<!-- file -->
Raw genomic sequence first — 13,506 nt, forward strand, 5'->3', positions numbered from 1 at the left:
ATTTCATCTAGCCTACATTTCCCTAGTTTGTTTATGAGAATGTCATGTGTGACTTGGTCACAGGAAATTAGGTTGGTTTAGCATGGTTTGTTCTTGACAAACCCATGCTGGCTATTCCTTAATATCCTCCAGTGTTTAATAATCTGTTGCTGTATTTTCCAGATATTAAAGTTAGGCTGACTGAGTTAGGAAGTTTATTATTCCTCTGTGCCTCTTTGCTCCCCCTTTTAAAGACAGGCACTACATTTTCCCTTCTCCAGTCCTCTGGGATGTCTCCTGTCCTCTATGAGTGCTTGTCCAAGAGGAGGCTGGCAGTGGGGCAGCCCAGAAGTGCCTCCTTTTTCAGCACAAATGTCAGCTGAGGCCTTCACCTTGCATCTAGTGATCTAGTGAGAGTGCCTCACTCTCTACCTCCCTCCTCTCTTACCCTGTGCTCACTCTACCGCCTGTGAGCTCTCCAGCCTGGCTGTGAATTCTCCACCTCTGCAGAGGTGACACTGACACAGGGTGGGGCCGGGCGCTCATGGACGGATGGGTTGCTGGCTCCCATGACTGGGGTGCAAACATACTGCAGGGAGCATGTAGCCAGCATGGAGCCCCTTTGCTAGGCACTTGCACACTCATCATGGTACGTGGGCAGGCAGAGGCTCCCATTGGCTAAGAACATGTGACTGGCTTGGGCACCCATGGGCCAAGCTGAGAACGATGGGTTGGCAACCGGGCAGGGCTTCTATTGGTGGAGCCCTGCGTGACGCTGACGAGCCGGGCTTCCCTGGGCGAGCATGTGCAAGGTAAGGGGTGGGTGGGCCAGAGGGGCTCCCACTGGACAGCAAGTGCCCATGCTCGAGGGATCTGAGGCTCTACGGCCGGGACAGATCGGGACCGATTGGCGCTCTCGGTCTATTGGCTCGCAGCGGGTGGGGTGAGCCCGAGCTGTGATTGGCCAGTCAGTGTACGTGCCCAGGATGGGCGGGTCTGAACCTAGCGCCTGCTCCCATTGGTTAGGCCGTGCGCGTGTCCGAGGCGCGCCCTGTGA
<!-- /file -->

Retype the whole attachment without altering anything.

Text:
Raw genomic sequence first — 13,506 nt, forward strand, 5'->3', positions numbered from 1 at the left:
ATTTCATCTAGCCTACATTTCCCTAGTTTGTTTATGAGAATGTCATGTGTGACTTGGTCACAGGAAATTAGGTTGGTTTAGCATGGTTTGTTCTTGACAAACCCATGCTGGCTATTCCTTAATATCCTCCAGTGTTTAATAATCTGTTGCTGTATTTTCCAGATATTAAAGTTAGGCTGACTGAGTTAGGAAGTTTATTATTCCTCTGTGCCTCTTTGCTCCCCCTTTTAAAGACAGGCACTACATTTTCCCTTCTCCAGTCCTCTGGGATGTCTCCTGTCCTCTATGAGTGCTTGTCCAAGAGGAGGCTGGCAGTGGGGCAGCCCAGAAGTGCCTCCTTTTTCAGCACAAATGTCAGCTGAGGCCTTCACCTTGCATCTAGTGATCTAGTGAGAGTGCCTCACTCTCTACCTCCCTCCTCTCTTACCCTGTGCTCACTCTACCGCCTGTGAGCTCTCCAGCCTGGCTGTGAATTCTCCACCTCTGCAGAGGTGACACTGACACAGGGTGGGGCCGGGCGCTCATGGACGGATGGGTTGCTGGCTCCCATGACTGGGGTGCAAACATACTGCAGGGAGCATGTAGCCAGCATGGAGCCCCTTTGCTAGGCACTTGCACACTCATCATGGTACGTGGGCAGGCAGAGGCTCCCATTGGCTAAGAACATGTGACTGGCTTGGGCACCCATGGGCCAAGCTGAGAACGATGGGTTGGCAACCGGGCAGGGCTTCTATTGGTGGAGCCCTGCGTGACGCTGACGAGCCGGGCTTCCCTGGGCGAGCATGTGCAAGGTAAGGGGTGGGTGGGCCAGAGGGGCTCCCACTGGACAGCAAGTGCCCATGCTCGAGGGATCTGAGGCTCTACGGCCGGGACAGATCGGGACCGATTGGCGCTCTCGGTCTATTGGCTCGCAGCGGGTGGGGTGAGCCCGAGCTGTGATTGGCCAGTCAGTGTACGTGCCCAGGATGGGCGGGTCTGAACCTAGCGCCTGCTCCCATTGGTTAGGCCGTGCGCGTGTCCGAGGCGCGCCCTGTGA